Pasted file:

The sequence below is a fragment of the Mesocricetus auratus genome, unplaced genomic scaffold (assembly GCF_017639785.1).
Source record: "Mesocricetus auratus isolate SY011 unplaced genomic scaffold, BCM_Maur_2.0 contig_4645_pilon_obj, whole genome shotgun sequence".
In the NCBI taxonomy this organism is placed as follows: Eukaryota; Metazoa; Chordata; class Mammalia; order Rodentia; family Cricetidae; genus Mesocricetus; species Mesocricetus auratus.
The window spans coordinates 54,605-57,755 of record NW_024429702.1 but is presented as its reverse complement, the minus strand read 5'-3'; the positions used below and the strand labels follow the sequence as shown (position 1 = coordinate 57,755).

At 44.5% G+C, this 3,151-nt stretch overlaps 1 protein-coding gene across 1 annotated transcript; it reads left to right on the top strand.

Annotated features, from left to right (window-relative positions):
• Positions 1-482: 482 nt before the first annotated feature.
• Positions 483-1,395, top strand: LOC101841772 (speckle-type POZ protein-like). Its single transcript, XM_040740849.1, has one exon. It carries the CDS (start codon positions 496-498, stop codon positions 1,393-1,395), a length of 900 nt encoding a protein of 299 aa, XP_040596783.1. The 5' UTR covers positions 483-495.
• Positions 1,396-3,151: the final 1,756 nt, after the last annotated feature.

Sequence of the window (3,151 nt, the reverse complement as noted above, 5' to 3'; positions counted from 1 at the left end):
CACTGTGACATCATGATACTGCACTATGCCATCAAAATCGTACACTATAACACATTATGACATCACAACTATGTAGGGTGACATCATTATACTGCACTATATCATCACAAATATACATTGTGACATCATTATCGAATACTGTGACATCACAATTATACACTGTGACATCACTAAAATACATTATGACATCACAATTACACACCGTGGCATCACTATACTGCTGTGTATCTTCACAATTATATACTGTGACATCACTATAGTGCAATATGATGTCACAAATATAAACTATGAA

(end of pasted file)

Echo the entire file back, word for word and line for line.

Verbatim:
The sequence below is a fragment of the Mesocricetus auratus genome, unplaced genomic scaffold (assembly GCF_017639785.1).
Source record: "Mesocricetus auratus isolate SY011 unplaced genomic scaffold, BCM_Maur_2.0 contig_4645_pilon_obj, whole genome shotgun sequence".
In the NCBI taxonomy this organism is placed as follows: Eukaryota; Metazoa; Chordata; class Mammalia; order Rodentia; family Cricetidae; genus Mesocricetus; species Mesocricetus auratus.
The window spans coordinates 54,605-57,755 of record NW_024429702.1 but is presented as its reverse complement, the minus strand read 5'-3'; the positions used below and the strand labels follow the sequence as shown (position 1 = coordinate 57,755).

At 44.5% G+C, this 3,151-nt stretch overlaps 1 protein-coding gene across 1 annotated transcript; it reads left to right on the top strand.

Annotated features, from left to right (window-relative positions):
• Positions 1-482: 482 nt before the first annotated feature.
• Positions 483-1,395, top strand: LOC101841772 (speckle-type POZ protein-like). Its single transcript, XM_040740849.1, has one exon. It carries the CDS (start codon positions 496-498, stop codon positions 1,393-1,395), a length of 900 nt encoding a protein of 299 aa, XP_040596783.1. The 5' UTR covers positions 483-495.
• Positions 1,396-3,151: the final 1,756 nt, after the last annotated feature.

Sequence of the window (3,151 nt, the reverse complement as noted above, 5' to 3'; positions counted from 1 at the left end):
CACTGTGACATCATGATACTGCACTATGCCATCAAAATCGTACACTATAACACATTATGACATCACAACTATGTAGGGTGACATCATTATACTGCACTATATCATCACAAATATACATTGTGACATCATTATCGAATACTGTGACATCACAATTATACACTGTGACATCACTAAAATACATTATGACATCACAATTACACACCGTGGCATCACTATACTGCTGTGTATCTTCACAATTATATACTGTGACATCACTATAGTGCAATATGATGTCACAAATATAAACTATGAA